I spent yesterday afternoon with Phillipe walking around Mui Wo and eating some good squid. I am so happy and grateful to be able to see him here in Hong Kong.
During our long walk and talk, he mentioned that there is a label for the existence that I've found myself in.
What is that label?
I was a little surprised that there was a name like this, but also a little pleased at how clever the description was in describing my and other people's situation.
The fact is, I am in Hong Kong because my wife's career has brought us here. My VISA clearly states this reality.
But, this hasn't affected my life in quite the same way that it may have other men's.
My career was already quite non-traditional to begin with, and hence, it hasn't been derailed or disrupted in the same way that it might have been had I had a more traditional suit job.
And aside from the fact that I miss some aspects of my life back in NY, I think I've adjusted rather well to life here and to my existence as a 'trailing male.'
I'm managing to earn a few bucks doing Korean-to-English translations, am writing my third novel, and have begun making short films and keeping this blog. In addition, I've managed to learn enough Cantonese to get by and carry on simple conversations with Cantonese people who speak little or no English.
That said, do I feel lonely and isolated sometimes?
Do I feel completely emasculated?
The truth is I really don't think it's as big a deal as some other people do.
Of course, there are plenty of people out there who do think it is quite quite a big deal.
For instance, last Sunday, I went to JUSCO and bought three bags of Japanese rice before heading to my Cantonese class, which is in Wanchai and subsidized by the HK government. The class is actually quite terrific with an amazing instructor and about 500% better than the Cantonese class I took at the Tsim Sha Tsoy YMCA, which was a complete waste of time with an instructor who was excellent only at being inept.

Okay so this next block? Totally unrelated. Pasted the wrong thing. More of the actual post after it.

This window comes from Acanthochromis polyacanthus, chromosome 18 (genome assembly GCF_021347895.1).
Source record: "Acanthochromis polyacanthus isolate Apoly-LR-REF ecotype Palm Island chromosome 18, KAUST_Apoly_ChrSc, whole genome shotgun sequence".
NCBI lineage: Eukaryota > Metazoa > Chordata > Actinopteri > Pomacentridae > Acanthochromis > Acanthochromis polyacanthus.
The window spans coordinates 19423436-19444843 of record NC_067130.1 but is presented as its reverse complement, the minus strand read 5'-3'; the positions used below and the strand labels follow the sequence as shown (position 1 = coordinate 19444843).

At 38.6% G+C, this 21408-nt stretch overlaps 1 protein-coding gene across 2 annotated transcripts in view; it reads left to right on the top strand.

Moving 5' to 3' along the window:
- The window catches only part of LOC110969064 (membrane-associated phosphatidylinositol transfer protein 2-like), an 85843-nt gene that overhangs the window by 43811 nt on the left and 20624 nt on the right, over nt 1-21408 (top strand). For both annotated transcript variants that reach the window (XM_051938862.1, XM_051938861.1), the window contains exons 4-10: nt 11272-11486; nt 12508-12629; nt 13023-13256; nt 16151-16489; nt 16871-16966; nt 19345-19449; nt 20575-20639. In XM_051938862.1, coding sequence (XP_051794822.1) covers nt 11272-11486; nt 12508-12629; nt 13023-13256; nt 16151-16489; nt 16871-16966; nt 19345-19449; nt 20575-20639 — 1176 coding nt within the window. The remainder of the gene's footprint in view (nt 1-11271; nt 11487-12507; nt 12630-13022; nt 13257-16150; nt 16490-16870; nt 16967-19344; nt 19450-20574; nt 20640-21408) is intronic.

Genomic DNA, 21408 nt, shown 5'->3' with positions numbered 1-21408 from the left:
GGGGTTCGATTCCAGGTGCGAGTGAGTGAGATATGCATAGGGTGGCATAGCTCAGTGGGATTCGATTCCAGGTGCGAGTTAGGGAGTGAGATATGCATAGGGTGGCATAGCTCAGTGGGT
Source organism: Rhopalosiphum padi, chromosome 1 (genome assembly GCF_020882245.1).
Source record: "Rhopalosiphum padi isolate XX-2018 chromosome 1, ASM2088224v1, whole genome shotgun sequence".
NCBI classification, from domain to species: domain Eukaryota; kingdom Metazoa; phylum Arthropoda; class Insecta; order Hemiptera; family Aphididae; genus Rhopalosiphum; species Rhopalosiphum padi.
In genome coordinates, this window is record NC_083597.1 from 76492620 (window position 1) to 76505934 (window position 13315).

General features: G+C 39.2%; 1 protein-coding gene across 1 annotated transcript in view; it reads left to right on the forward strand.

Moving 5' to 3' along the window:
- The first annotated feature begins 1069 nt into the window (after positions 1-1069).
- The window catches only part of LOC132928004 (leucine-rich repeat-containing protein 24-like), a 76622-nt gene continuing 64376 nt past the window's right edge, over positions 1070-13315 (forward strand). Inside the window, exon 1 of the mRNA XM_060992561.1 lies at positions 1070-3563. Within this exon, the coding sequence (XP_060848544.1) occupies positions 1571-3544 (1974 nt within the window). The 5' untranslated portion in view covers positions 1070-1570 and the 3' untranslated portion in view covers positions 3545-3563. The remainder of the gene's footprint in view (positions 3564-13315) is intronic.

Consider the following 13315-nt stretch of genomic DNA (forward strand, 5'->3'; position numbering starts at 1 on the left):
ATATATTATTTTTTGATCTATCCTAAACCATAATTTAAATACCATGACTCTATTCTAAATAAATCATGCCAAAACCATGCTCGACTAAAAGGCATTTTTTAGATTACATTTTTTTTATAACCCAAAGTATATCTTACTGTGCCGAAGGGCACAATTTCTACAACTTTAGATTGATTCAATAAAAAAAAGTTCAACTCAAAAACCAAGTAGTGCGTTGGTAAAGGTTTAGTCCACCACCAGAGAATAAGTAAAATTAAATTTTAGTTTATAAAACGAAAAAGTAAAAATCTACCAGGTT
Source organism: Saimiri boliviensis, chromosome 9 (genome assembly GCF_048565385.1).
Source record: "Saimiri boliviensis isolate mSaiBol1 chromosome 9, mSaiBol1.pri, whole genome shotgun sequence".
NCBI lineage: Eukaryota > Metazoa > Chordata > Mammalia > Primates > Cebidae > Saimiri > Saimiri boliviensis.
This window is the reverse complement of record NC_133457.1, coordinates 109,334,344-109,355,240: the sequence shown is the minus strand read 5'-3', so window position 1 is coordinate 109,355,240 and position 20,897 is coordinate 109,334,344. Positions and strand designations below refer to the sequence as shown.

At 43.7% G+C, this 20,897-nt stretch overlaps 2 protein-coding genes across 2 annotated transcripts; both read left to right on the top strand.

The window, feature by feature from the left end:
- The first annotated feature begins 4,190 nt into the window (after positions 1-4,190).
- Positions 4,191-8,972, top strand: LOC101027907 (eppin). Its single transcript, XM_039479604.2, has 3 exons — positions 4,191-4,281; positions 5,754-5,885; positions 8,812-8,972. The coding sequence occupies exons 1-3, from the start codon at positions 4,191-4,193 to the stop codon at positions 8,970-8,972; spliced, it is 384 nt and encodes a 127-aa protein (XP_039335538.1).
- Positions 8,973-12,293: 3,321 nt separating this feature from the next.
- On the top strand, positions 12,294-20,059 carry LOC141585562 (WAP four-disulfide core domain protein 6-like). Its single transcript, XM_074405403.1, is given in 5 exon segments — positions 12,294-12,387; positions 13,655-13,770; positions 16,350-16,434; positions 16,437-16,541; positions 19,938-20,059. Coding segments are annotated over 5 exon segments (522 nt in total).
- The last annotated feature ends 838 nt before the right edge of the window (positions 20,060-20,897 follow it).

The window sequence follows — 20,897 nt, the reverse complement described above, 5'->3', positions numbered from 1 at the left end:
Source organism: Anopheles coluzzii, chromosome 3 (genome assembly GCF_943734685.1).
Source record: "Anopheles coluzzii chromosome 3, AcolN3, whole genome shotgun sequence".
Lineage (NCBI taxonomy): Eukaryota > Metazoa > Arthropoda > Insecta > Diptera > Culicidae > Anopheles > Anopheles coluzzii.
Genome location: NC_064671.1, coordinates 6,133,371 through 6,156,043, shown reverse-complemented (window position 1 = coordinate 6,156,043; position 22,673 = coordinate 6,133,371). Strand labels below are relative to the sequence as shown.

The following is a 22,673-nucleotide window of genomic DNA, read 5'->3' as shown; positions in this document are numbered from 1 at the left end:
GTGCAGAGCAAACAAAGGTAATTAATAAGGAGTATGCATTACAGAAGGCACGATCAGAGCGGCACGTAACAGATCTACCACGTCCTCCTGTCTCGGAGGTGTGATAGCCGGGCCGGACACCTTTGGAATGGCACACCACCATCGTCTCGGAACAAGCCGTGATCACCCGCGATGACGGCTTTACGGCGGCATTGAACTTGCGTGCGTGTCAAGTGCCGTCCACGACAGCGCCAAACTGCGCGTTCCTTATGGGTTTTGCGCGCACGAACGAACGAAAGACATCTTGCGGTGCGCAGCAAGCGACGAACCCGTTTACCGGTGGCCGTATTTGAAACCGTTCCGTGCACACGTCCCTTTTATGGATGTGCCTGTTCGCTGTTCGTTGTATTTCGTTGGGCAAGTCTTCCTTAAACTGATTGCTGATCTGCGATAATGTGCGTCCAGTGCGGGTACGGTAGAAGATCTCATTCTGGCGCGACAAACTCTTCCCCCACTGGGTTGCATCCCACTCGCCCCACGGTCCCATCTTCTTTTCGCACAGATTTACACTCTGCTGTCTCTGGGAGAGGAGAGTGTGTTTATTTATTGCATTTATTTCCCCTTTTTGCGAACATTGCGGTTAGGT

Anyway, I was a little late to the class, and hence, ended up making an entrance, lugging the bags of rice, in front of the 25 or so other students.
The instructor saw my entrance and made a comment about how HK society had changed so much in recent years and the status of men had depreciated so much that men were now reduced to shopping for rice and lugging it home for their wives and families.
It was a semi-humorous and completely innocuous comment, especially given the fact that the class is usually conducted in a very casual, fun atmosphere with jokes exchanged in good spirit.
But then, during the rest of the class (breaks and the end of class), about half a dozen of my classmates (mostly Indians and a few Filipinos) went out of their way to tell me what a good husband I was for buying rice for my wife and how rare this was. Basically, they made such a big fuss that I couldn't help but become a little startled.
My buying rice seemed to be something completely foreign to them, when to me, I had simply bought the rice because it was convenient to do so then. I'd simply consolidated my going to class with doing an errand.
Anyway, I used to do grocery shopping all the time back in the U.S. without anyone making a big deal out of it. And here in HK, I do most of the grocery shopping and the cooking and cleaning for my wife and myself. I work from home, so I try to keep the place clean. It's just not that big a deal for me.
The point is, this business with the rice brought home two things:
1) As modern as HK and other parts of ASIA seem to be at times, the grip of tradition still lingers strong, especially when it comes to conventional gender roles. Call me naive, but the U.S. seems much more progressive on this front.
2) You can't let other people dictate how you live. That only makes people miserable.
That's my three cents for today.
Having said that, I do truly hope and pray that those 3.5 people out there who read this blog do not start to think less of me for being a.....
Sunt multe motive pentru care sa alegi vinul sec
1 month ago